Ask each group to present their rules. List these on the flipchart under the
Ask students what responsibilities they have. Using their papers and markers
they have to write the responsibilities for their group. Explain that:
- each group should write three or four responsibilities for the whole group;
- they should use the phrase “I have the responsibility to…” or “I should…”;
- they can only write this down as a responsibility if everyone in the group agrees.
Ask each group to present their responsibilities. List these on the flipchart
under the “Responsibilities” column.
After including all the rights and responsibilities, ask the students to review their draft constitution. Ask the students:
- Who is responsible for making sure that everyone follows this “constitution”?
- What happens when someone violates one of the rights?
- What rights do you have in your life (e.g. at home, at school, in other settings)?
- Who made these rules/rights?
- What responsibilities do you have?
- Who gave you these responsibilities?
- Do you need rights and responsibilities? Why?
5. “Bullying Scenes”:
Introduce the topic of bullying asking questions such as these:
- What is bullying?
- What are the different ways people bully?
- Why do you think people bully?
- How does bullying affect people who are bullied? People who bully? The whole community?
Ask each student to trace their hand on a coloured piece of paper and cut it
out. They should think of one person for each finger whom they can turn to
for support if they are being bullied (e.g. friend, parent, teacher, councelour,
school administrator, police, sibling). Ask students to explain the supporters
they have named.
Glue the “hands” onto the piece of paper in order to remember them.
Explain that now you will look at different ways people can respond to
situations involving bullying. Demonstrate how it will work:
- the facilitator will read a description of bullying. For each situation three possible responses are given. A fourth response is always open if you think of a different response;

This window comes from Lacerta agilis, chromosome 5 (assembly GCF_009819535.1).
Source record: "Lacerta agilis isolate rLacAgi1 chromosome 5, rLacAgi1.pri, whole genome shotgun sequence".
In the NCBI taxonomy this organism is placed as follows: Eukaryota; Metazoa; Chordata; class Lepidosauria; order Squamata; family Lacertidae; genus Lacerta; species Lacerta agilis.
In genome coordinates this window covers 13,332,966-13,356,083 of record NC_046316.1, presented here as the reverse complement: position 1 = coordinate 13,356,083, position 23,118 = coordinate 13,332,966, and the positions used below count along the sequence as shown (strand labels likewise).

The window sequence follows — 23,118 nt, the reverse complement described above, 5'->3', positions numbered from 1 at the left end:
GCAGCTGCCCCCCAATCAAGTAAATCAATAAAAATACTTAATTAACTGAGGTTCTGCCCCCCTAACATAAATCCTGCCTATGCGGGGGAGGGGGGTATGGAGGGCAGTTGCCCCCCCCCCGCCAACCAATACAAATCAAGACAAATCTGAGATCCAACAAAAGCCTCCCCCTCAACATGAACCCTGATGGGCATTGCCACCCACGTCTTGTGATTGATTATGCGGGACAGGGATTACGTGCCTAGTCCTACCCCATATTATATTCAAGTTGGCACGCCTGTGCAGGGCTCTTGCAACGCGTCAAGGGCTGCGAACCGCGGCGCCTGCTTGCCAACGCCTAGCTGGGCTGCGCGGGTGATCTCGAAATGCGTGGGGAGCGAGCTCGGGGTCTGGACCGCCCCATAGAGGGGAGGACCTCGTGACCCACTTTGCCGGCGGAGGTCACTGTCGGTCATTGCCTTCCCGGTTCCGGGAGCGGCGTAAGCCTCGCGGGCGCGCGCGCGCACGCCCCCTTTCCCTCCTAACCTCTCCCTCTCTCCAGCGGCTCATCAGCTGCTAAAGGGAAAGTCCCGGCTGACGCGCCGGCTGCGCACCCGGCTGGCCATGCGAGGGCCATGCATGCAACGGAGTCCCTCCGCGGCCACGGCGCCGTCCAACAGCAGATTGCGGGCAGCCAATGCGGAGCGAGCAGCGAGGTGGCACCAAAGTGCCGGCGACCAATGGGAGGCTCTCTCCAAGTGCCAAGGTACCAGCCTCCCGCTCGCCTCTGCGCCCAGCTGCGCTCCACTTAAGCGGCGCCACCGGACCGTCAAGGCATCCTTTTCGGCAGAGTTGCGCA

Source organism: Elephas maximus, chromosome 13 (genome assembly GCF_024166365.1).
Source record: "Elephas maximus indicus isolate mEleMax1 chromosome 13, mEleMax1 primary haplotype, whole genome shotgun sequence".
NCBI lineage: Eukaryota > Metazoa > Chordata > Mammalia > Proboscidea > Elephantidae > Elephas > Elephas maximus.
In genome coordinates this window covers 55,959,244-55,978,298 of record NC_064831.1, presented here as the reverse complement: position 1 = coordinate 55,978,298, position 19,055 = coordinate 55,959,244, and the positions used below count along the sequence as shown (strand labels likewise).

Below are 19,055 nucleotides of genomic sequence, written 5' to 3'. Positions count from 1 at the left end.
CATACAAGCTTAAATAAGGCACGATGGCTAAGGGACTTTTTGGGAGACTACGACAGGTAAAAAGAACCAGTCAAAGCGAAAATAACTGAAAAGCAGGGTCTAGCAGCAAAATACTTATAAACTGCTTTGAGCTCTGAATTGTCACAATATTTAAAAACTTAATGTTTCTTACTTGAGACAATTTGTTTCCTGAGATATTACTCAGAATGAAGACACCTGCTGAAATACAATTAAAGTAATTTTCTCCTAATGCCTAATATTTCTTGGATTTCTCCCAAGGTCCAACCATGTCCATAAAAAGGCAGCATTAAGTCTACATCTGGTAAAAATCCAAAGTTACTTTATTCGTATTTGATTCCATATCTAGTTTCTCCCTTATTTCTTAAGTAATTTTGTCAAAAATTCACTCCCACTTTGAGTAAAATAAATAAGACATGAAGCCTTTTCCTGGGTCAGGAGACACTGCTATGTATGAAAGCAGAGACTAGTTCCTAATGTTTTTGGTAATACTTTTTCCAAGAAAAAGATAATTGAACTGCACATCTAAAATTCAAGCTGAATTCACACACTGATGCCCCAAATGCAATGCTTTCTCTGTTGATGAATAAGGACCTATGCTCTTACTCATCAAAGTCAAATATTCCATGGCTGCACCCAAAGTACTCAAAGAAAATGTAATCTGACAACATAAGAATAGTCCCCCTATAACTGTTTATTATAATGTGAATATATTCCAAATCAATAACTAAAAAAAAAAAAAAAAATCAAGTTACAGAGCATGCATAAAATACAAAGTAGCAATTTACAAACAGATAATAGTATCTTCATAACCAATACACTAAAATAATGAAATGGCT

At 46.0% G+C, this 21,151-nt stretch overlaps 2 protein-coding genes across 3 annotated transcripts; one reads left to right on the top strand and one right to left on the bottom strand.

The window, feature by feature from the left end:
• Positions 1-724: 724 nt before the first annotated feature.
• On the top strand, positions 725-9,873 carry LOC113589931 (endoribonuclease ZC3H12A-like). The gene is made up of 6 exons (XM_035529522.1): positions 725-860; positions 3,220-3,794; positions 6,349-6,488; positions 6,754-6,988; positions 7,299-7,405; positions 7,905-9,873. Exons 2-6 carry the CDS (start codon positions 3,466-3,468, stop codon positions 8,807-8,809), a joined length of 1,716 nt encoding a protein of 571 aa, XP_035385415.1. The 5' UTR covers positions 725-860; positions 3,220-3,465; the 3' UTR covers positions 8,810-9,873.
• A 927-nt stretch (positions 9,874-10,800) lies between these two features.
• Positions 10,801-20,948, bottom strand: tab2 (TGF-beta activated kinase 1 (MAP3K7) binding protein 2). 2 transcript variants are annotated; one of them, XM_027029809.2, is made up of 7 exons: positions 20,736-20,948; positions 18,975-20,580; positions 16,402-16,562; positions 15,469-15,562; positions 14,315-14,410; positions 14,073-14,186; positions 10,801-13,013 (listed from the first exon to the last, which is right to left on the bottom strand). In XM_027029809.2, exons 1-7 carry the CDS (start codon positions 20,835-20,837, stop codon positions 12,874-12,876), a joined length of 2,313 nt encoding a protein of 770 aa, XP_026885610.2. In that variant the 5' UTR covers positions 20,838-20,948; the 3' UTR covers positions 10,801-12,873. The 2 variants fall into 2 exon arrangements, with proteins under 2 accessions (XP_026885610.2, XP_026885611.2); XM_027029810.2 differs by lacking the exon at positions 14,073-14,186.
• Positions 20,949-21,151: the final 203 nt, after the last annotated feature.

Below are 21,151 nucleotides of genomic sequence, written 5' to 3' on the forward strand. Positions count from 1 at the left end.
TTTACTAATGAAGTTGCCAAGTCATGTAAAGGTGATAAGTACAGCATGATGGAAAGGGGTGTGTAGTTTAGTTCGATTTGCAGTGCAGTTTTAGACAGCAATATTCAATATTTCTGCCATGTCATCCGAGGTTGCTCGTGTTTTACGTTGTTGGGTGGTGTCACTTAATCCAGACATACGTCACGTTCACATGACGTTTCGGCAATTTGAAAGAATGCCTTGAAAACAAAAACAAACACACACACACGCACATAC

- the students choose the response and say what advantages and disadvantages of the response are.
After responding the scenes, debrief the activity by asking questions such as
- Do people who are bullied need help and support? Why?
- Where can people who are bullied find help and support?
- What are some of the reasons that people bully others? Are they fair?
- Does anyone have the right to bully anyone else? Why or why not?
6. “Who’s Behind Me?”:
Explain the activity:
- each student will have a picture of a person taped on your back.
- everyone will walk around the room. When you meet someone, look at the picture and say some words that express the general opinion of society about a person like that. This is not necessarily your personal opinion but the labels or stereotypes that people use about this kind of person. These words might be positive or negative;
- write down the words used for you and try to guess what kind of person you are.
Stick a picture on the back of every student without letting him or her see it.
Give each student some paper and a pencil to record the words used.
Start the activity, with students mingling and giving each other words of
description. After around five minutes, bring the group together.
Starting with picture number one, ask each student to guess the identity of
the person in the picture based on how others have responded. Ask each
student to explain their guess. Then ask each student in turn what words were
said about the picture and write these words on flip chart or a blackboard.
After each student has guessed, take off the picture, show it to the group and
stick the picture on the blackboard/flipchart next to the relevant comments.
Discuss the following questions:
- Do you think most people in this community have ever met people like this?
- Does anything ever change your mind about a person?
- Why are labels and stereotyping unfair?
7. “Take a Step Forward”:
Introduce the activity by asking the students if they have ever imagined being someone else. Ask for examples. Explain that in this activity they will also imagine that they are someone else, another child who may be quite different from themselves.
Divide the students into small groups.
Explain that each group will take a slip of paper with their new identity. They should read the information.
Ask the children to choose the representative of their group. They will line up beside each other.
Explain that you are going to describe some things that might happen to a child. If the statement would be true for the person they are imaging themselves to be, then they should take a step forward. Otherwise they should not move.
Read out the situations one at a time. Pause between each statement to allow the students time to step forward.
At the end of the activity, invite everyone to sit down in his or her final position.
Debrief the activity by asking questions such as these:
- What did you imagine the person you were playing was like? Do you know anyone like that?
- Did you feel that something was unfair?
Debrief the lesson by asking questions such as these:
- What was our meeting about?
- Do we really differ or not? In what way?
- Do our needs differ?